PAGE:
When you consider the sheer volume of earned media or word of mouth on the Internet everyday, it is clear that large companies—who have been in the driver’s seat when it comes to their reputations—can no longer control messaging.
How can companies avoid reputation bashing on the social Web? They should keep communications open and respond quickly.
Marcus Molina, SVP of Latin American communications for MasterCard, shared these classic examples of corporate crises and advice on how manage them effectively:
In 2005, Dell computer owners experienced problems with the company’s formerly excellent customer service. Jeff Jarvis, a Dell customer, went to war with Dell on his blog, BuzzMachine. Jarvis’ campaign brought the power of blogs to international attention, but it’s important to keep in mind that, as Market Sentinal pointed out, corporate reputations are damaged not by bloggers, but by corporate missteps.
Dell’s problems arose from its failure to deliver on customer service promises, not from Jarvis’ blog. However, once the customer service problem became public, Dell committed a second error by failing to publicly address the issues Jarvis raised. Dell later decided to engage when it established Direct 2 Dell, its own blog channel to address concerns.
When United Airlines’ air raft handlers tossed a country musician’s guitar and United refused to reimburse him, the musician recorded a song and posted a video on YouTube. To date, the video has garnered 11 million views and been picked up by major media outlets.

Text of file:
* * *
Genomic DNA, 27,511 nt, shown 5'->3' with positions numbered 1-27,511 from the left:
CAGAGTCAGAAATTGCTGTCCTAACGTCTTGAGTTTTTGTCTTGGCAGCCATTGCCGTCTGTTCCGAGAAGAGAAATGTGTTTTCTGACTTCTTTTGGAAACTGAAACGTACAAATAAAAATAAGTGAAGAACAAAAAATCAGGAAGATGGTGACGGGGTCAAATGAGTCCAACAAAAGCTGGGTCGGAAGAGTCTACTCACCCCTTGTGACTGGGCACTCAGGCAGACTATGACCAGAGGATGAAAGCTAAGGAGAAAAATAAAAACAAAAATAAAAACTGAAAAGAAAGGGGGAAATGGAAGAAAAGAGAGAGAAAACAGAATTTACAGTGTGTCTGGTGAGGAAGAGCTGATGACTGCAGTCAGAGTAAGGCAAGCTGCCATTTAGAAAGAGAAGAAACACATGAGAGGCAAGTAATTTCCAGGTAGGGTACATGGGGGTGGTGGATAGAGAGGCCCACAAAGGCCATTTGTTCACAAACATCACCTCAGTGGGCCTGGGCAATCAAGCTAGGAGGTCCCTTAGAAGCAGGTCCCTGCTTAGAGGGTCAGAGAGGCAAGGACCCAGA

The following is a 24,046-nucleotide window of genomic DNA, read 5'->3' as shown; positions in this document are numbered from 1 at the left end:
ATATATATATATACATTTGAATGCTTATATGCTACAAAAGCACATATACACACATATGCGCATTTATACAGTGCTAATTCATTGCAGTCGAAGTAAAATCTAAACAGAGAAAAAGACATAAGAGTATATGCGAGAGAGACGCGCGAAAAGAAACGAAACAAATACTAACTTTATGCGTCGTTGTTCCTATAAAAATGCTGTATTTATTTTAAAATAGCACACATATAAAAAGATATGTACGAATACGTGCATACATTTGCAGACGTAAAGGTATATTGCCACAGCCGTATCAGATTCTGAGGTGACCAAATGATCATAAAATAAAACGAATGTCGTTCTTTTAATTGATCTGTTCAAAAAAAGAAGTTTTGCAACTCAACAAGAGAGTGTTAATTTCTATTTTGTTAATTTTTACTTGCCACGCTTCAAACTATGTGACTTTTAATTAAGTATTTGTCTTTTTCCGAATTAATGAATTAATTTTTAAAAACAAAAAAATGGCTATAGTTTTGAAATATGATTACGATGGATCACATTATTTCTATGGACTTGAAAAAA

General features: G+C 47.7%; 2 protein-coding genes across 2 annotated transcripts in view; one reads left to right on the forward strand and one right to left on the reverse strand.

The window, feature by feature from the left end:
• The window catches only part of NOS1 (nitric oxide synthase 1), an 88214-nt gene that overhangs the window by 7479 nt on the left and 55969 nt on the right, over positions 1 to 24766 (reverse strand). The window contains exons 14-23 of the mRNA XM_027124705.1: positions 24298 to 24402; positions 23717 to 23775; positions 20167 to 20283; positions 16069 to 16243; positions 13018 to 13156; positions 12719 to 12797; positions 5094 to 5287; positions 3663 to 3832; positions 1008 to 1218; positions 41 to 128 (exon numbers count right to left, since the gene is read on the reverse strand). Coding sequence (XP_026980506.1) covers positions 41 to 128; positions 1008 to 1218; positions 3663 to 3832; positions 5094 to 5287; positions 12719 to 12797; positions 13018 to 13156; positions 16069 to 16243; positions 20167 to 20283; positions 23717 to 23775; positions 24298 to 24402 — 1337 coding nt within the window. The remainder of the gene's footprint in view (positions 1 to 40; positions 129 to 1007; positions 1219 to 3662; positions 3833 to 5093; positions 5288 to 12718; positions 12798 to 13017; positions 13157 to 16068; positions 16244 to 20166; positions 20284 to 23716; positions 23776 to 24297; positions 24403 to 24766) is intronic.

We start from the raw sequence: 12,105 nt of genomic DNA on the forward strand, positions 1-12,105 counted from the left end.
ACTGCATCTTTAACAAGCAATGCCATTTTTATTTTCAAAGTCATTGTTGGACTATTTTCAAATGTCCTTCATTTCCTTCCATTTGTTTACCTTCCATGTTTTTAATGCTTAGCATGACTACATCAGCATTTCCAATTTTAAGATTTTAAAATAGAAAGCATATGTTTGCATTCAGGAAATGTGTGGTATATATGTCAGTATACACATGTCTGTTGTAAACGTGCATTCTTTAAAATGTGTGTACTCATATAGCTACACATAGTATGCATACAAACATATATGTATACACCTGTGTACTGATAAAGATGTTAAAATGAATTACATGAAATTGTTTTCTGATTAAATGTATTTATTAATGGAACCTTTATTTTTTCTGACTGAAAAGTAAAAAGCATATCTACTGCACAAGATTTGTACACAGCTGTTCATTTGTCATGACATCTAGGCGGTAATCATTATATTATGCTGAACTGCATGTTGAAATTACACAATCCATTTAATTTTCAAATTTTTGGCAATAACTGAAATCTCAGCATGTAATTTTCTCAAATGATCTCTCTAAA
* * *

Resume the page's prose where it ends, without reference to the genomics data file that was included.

Qwikster was an online streaming service intended to offer Netflix subscribers more convenience. Instead, it forced the company’s nearly 12 million customers to create two accounts with different domain names and two sets of ratings and preferences.
In the grand scheme of things, it didn’t take long for Neflix to kill the idea after a massive amount of customers complained. But in the three months it took Netflix to respond, its stock price fell from around $300 per share to around $70.
Here are critical steps to follow to avoid crises like those above:
1. Don’t pretend a crisis isn’t happening.
As Gemma Craven, EVP from Ogilvy’s 360 Digital Influence team says, “It’s no longer the golden hour, but the golden minute. Lack of a well crafted, well meaning response could cost you.”
Similarly, Robert DeFillippo, chief communications officer from Prudential Financial explains, “It’s just as dangerous to over respond as it is to under respond.”
2. Don’t make an empty gesture.
Apologizing for apologizing comes across as lazy and uninspired.
3. Don’t refuse to backtrack.
Netflix refused to go back to its original price, and its stock still sags below what it used to be.
Use social media as a tool for honest communication. Admit your mistake and speak directly to your customers about how you will go back and fix things.
4. Develop communication channels.
Establish a blog, Twitter feed, Facebook page, and a strong company intranet to reassure customers and employees. This allows you to message through email, video or Web chats, and is very democratic in nature. It’s necessary in a world that evolves at the speed of light.
5. Establish a crisis communication response team.
Companies must drive the messaging and response. Use listening platforms, monitor sentiment, and establish a dedicated team to inform and advise internal and external stakeholders of issues and responses.
6. Become influential and change perceptions.
Become influential. We are the centerpieces of this new world. If you don’t write, take speaking engagements, talk to your audiences, or connect, you become irrelevant. You simply disappear.
Use these channels to focus the conversation around your brand so when a crisis arises, you have more control over the situation.
Layla Revis is vice president of digital strategy at Social@Ogilvy—Ogilvy & Mather. A version of this article originally appeared on Mashable.